Raymond Gonzalez claims a Ridgewood church, described as cult-like by some former followers, allegedly advocates doomsday prophesies, forced abortions and tax fraud, though he’s bound to silence under a non-disclosure agreement.
He signed it in early 2012, under the belief he would be "transported into heaven during the apocalypse" later that year, and "would no longer be living in a human body on earth," according to a Superior Court lawsuit.
Now, the ex-member of the World Mission Society Church of God is suing to have the agreement dissolved in court, alleging that followers who did not sign were told they “would be punished by God and sent to a fiery hell,” the lawsuit states.
"The purported agreement constitutes nothing more than a spiritual promise, not a legally enforceable contract," according to the suit.
Gonzalez's attorney said he seeks release from the agreement so he can speak freely about the church and provide testimony in other cases against it.
Attorneys for the church and Gonzalez gave oral arguments during a March 29 hearing in Hackensack. A judge is expected to issue a summary judgement in the coming weeks.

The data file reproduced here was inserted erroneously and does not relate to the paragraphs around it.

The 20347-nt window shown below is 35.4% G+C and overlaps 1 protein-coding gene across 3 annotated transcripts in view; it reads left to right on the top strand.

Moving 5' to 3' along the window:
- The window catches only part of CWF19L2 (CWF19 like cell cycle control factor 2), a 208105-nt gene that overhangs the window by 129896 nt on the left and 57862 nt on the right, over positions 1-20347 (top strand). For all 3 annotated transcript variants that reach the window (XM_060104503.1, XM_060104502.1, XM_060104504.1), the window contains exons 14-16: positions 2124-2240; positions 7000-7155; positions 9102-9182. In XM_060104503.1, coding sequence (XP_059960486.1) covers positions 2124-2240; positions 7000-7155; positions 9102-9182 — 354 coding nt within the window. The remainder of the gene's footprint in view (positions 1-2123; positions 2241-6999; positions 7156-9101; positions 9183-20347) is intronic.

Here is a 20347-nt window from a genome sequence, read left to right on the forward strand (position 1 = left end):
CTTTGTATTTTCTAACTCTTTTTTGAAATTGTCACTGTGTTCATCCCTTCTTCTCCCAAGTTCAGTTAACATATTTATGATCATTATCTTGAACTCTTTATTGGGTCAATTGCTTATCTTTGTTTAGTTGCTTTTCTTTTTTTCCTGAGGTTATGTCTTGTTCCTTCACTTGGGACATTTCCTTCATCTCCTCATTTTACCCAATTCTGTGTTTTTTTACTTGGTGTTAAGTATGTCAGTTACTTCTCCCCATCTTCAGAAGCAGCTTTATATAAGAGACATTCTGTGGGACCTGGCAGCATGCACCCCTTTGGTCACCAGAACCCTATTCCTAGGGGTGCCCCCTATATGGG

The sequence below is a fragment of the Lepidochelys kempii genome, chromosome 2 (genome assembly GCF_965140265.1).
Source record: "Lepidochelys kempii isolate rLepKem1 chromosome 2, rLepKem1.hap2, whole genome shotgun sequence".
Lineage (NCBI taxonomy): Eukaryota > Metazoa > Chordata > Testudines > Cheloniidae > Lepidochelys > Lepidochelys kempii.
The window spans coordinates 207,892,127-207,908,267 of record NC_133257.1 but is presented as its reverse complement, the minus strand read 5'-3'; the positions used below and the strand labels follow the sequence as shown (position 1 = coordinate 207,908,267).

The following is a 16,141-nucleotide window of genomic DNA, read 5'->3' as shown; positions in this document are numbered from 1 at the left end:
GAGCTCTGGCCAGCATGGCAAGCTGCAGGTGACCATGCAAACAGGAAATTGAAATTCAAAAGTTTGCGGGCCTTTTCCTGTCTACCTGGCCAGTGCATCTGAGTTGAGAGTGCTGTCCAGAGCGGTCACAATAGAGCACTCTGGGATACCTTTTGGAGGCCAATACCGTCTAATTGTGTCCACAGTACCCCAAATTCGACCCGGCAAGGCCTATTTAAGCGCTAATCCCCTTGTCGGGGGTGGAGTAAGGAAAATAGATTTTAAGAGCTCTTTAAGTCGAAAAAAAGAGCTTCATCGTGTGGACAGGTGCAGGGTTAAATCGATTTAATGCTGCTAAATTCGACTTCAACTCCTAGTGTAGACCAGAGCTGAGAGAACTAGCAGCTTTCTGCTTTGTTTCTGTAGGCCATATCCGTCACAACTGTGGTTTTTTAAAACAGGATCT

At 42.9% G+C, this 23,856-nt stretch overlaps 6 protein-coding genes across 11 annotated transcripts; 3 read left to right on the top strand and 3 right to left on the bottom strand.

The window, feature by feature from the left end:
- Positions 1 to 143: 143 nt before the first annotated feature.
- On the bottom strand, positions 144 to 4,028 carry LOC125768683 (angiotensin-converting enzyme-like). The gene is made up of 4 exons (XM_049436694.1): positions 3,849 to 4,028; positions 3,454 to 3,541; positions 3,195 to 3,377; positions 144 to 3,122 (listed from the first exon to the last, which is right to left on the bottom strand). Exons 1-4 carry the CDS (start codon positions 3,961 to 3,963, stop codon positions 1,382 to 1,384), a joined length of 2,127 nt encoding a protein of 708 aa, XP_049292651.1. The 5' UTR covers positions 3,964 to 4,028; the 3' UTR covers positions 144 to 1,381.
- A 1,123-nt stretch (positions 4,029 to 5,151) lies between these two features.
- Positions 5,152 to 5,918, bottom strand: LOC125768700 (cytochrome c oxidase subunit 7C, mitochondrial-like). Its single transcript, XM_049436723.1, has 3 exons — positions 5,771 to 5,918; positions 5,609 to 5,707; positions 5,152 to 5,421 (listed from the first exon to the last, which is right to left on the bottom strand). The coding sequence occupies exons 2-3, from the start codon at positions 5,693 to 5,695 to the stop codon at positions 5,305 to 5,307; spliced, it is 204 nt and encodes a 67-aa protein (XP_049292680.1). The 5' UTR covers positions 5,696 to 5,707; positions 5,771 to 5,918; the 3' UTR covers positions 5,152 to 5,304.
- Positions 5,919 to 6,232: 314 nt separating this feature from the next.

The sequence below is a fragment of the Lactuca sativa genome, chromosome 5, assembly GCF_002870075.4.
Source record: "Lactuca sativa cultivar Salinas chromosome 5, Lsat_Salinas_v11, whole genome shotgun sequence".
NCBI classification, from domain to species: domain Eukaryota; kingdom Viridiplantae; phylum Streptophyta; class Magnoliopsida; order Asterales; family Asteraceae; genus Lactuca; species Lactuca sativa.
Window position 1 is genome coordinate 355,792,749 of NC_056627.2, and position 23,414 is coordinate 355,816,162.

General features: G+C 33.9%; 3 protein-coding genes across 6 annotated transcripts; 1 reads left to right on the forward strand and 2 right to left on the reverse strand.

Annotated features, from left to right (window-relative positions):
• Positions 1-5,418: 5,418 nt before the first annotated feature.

The church's legal counsel claims the agreement was necessary to protect the personal information of church-goers.
But Peter Skolnik, Gonzalez’s attorney, called the contract unconscionable and vastly overreaching.
“It prohibits Gonzales from saying anything about the church to anyone, forever,” he said. “What on earth are they trying to hide?”
Corey LaBrutto, an attorney for the church, argued that Gonzalez helped draft the agreement himself.
“It seeks to protect information that Mr. Gonzalez is already required to keep confidential,” LaBrutto said in arguments before the court on March 29.
Skolnik responded that the contract was drafted by amateurs.
“He was not a lawyer,” Skolnik said of his client. “I submit that it really does not matter how much he was involved.”
The church’s attorney could not be reached for further comment.